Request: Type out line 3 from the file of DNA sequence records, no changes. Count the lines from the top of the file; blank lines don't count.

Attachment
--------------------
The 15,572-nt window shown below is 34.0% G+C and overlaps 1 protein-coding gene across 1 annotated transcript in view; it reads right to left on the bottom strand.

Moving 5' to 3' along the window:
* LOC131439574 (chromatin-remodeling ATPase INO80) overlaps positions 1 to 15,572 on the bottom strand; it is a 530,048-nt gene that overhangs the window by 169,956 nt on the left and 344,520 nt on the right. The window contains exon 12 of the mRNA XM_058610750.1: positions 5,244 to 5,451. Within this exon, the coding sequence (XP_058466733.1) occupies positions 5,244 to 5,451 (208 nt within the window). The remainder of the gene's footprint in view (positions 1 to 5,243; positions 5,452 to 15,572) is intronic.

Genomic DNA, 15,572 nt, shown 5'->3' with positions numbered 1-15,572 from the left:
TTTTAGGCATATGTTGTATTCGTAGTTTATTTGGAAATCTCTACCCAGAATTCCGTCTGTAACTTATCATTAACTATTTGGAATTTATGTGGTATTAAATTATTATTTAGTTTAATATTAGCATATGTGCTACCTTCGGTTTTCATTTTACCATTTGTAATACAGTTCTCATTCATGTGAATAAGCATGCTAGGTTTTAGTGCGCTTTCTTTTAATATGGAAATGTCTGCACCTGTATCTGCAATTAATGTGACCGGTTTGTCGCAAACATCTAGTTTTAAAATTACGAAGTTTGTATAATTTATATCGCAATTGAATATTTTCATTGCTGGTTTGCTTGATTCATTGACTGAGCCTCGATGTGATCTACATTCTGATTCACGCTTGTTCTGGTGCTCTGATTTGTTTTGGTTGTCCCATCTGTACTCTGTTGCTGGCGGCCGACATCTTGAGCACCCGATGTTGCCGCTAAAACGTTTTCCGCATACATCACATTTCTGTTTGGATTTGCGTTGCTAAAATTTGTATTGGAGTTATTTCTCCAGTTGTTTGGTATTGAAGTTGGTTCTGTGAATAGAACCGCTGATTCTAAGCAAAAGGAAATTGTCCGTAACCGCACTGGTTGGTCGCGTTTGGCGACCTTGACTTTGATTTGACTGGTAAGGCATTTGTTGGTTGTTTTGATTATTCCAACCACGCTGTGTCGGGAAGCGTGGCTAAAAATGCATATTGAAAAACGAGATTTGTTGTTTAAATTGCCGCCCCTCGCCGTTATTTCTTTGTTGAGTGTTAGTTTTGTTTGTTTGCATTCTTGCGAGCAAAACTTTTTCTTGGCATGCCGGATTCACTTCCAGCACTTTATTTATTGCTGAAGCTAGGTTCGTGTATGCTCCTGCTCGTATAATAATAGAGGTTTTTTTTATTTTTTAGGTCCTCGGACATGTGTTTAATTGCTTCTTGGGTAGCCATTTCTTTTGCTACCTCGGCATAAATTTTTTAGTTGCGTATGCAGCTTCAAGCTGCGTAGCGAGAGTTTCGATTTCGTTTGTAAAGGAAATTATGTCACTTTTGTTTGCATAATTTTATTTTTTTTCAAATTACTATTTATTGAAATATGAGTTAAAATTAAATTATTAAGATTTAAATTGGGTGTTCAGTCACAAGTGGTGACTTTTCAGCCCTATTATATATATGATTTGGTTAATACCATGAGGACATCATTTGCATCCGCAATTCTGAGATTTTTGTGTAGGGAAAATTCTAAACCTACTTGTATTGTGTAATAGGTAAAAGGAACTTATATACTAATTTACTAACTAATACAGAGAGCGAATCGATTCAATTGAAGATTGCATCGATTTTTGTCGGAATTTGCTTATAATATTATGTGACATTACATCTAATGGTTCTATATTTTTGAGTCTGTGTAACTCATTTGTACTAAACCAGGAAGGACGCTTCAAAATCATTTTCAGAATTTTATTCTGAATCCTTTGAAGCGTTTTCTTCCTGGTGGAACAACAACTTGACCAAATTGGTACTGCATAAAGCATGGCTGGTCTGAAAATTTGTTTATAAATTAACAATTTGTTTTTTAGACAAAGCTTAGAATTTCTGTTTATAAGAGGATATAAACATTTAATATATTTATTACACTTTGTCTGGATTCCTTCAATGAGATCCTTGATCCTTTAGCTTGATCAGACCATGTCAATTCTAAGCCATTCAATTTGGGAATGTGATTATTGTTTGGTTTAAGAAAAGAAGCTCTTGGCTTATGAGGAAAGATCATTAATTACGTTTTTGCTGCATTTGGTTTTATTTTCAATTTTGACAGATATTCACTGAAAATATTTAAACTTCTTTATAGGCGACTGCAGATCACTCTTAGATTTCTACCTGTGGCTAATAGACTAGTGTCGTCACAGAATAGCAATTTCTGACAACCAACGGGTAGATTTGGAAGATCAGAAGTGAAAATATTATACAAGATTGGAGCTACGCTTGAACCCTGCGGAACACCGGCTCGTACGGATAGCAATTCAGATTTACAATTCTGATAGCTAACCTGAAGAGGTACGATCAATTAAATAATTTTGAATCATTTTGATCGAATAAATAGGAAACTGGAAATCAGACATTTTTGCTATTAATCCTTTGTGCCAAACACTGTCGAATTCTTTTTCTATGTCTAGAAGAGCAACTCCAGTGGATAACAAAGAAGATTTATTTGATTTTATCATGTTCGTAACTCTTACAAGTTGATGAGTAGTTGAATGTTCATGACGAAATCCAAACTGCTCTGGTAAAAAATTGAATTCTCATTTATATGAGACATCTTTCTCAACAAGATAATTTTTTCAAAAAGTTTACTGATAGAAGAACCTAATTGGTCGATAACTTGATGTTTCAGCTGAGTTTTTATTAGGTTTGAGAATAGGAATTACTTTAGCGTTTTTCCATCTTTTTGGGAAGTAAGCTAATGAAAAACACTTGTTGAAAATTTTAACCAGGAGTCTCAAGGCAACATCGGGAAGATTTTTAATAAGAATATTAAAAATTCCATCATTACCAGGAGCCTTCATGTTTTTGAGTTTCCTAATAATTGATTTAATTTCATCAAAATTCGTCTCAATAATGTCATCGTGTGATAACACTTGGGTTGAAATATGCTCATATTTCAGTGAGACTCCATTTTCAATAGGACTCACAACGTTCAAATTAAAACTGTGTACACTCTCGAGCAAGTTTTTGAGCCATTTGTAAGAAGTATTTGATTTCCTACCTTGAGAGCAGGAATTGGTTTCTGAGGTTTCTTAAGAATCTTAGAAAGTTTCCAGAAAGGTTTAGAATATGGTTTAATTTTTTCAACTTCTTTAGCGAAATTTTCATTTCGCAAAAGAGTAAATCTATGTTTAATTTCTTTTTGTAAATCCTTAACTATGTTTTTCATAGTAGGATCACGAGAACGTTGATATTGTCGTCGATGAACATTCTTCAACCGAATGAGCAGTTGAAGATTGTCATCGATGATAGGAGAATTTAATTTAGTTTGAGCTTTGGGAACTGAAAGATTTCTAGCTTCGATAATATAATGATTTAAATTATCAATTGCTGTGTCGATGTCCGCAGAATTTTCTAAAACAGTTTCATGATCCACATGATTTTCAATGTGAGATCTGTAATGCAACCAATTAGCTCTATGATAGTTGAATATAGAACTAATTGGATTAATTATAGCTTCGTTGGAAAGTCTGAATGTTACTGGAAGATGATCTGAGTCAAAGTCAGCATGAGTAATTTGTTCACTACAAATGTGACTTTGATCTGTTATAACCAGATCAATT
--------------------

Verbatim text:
* LOC131439574 (chromatin-remodeling ATPase INO80) overlaps positions 1 to 15,572 on the bottom strand; it is a 530,048-nt gene that overhangs the window by 169,956 nt on the left and 344,520 nt on the right. The window contains exon 12 of the mRNA XM_058610750.1: positions 5,244 to 5,451. Within this exon, the coding sequence (XP_058466733.1) occupies positions 5,244 to 5,451 (208 nt within the window). The remainder of the gene's footprint in view (positions 1 to 5,243; positions 5,452 to 15,572) is intronic.